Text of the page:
(Update: The Rider hit on Friday night was up and moving Saturday. No word on the condition of his bike)
Friday night, I learned that, apparently, it takes a helicopter for the City of Glendale to be able to track a thousand whooping, yelling cyclists, most in costume, all with flashing lights on their bikes. Because the Glendale PD actually broke out their helicopter to follow the Ride back into Silverlake. “You know,” said one Rider, “I bet they’ve been waiting all year to break out that helicopter. I bet they split it with Burbank and never get to use it.”
The Ride Friday night was the biggest mass bike ride I’ve ever seen. It was compared to rides in SF and NYC, and some people said it was the biggest ride L.A.’s ever had. It was at least a thousand people, on a fifteen mile loop that took us through Echo Park, Silverlake, Atwater Village, Glendale, and then back southwest again to Dodger Stadium and Elysian Park. When I, with the other dozen Westside riders, swung around the corner of Alvarado onto Sunset, we were delighted to see a steady stream of Silverlake riders already coming south. But when we pulled up to the start point, we were shocked. There were bikes everywhere, of all sorts, from tall jousting bikes to BMXs, from mountain bikes (like my Gary Fisher) to beach cruisers, and bicyclists to match. And they had already filled the whole parking lot, and spilled across the street to whatever space was available.
I managed to find Will Campbell in the crowd, but in doing so, lost the Westside crew I’d biked out with, all the way from India Sweets and Spices on Venice in Culver City (exactly an hour’s ride time to Echo Park). This was the first ride I’d been on that was too big for me to find my friends, the people I see on rides every week. So I took a few photos, collected my “Bikes on the Streets – IT’S THE LAW” patch, and geared up to start the Ride.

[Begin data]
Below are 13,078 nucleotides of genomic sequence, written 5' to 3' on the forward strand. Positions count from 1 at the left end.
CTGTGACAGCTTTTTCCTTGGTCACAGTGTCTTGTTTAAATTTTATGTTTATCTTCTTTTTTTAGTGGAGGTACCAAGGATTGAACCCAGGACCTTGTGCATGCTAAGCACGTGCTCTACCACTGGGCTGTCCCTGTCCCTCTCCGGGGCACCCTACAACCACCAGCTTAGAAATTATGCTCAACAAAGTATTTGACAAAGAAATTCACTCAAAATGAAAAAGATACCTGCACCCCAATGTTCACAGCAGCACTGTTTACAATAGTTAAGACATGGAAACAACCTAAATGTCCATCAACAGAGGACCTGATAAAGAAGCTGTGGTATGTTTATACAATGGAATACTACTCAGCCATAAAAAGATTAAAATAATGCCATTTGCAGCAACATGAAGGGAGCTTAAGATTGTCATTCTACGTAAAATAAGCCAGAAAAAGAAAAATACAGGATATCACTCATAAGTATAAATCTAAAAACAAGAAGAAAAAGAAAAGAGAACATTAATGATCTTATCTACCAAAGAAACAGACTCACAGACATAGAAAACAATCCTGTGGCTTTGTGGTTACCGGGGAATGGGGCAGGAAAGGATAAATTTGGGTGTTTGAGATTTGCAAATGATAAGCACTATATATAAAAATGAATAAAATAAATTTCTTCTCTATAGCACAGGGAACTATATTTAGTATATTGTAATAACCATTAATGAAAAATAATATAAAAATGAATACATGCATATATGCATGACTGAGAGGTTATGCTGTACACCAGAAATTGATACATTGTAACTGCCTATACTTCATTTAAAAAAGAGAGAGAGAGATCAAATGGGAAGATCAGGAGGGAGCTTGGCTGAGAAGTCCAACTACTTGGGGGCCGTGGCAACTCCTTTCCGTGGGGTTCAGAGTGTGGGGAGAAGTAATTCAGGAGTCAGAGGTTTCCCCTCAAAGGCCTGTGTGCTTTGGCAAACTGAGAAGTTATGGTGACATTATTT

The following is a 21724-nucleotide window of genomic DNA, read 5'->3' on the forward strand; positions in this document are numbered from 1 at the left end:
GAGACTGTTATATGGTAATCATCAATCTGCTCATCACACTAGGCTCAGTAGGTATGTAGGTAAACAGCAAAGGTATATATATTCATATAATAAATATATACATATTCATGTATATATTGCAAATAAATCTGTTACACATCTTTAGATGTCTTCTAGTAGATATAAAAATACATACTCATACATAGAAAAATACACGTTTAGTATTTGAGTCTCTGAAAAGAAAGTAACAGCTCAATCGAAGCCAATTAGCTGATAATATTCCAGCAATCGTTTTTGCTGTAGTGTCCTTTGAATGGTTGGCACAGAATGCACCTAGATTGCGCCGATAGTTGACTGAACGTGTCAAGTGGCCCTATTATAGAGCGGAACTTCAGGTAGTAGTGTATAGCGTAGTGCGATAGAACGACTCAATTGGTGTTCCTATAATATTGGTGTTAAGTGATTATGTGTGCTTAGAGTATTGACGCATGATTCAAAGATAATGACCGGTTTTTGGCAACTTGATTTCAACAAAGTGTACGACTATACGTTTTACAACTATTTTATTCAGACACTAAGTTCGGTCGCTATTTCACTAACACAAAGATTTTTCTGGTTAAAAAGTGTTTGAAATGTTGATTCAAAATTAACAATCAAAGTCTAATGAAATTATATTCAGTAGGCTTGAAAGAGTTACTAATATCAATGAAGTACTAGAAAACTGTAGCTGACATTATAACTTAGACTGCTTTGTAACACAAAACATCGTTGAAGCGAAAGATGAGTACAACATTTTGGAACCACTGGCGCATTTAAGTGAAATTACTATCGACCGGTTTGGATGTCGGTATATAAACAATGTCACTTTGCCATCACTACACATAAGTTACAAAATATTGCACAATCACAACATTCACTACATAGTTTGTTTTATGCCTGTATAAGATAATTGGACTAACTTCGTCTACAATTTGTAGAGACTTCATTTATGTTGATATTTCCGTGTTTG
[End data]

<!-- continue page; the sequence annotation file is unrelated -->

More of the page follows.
We started by heading up Sunset, back into Silverlake, and then to Glendale. But every fifteen or twenty minutes, we’d have to stop, to let the ride catch up and regroup. And it was at the first checkpoint that I realized how massive this event had become. There were a few hundred of us at a corner off Hyperion, and hundreds more coming down the street behind us. Some of the motorists around were NOT amused, because it was taking us four or five light cycles to get everyone through the intersections. And then, when we all stopped, we spilled into streets, blocking traffic. But still, for the most part, people still cheered from their cars, even when they had to wait. It’s not every day you see a mass movement like that, of people on bikes, having that much fun – and I’m the kind of sentimentalist who believes that happiness is really contagious. I think a lot of drivers picked up on the joy that we get on the Ride, and that made up for the few minutes they had to wait.
After almost an hour of riding, we got to the Glendale Galleria. I’d never been to Glendale before, much less to this mall – but it seemed to be built on a familiar design. And we all pulled into the parking lot, and flew through, yelling and cheering just to hear the echoes. We rode past the major department stores, much to the disbelief of the few shoppers and staff and security who saw us. And I think that was when we caught the attention of the Glendale PD.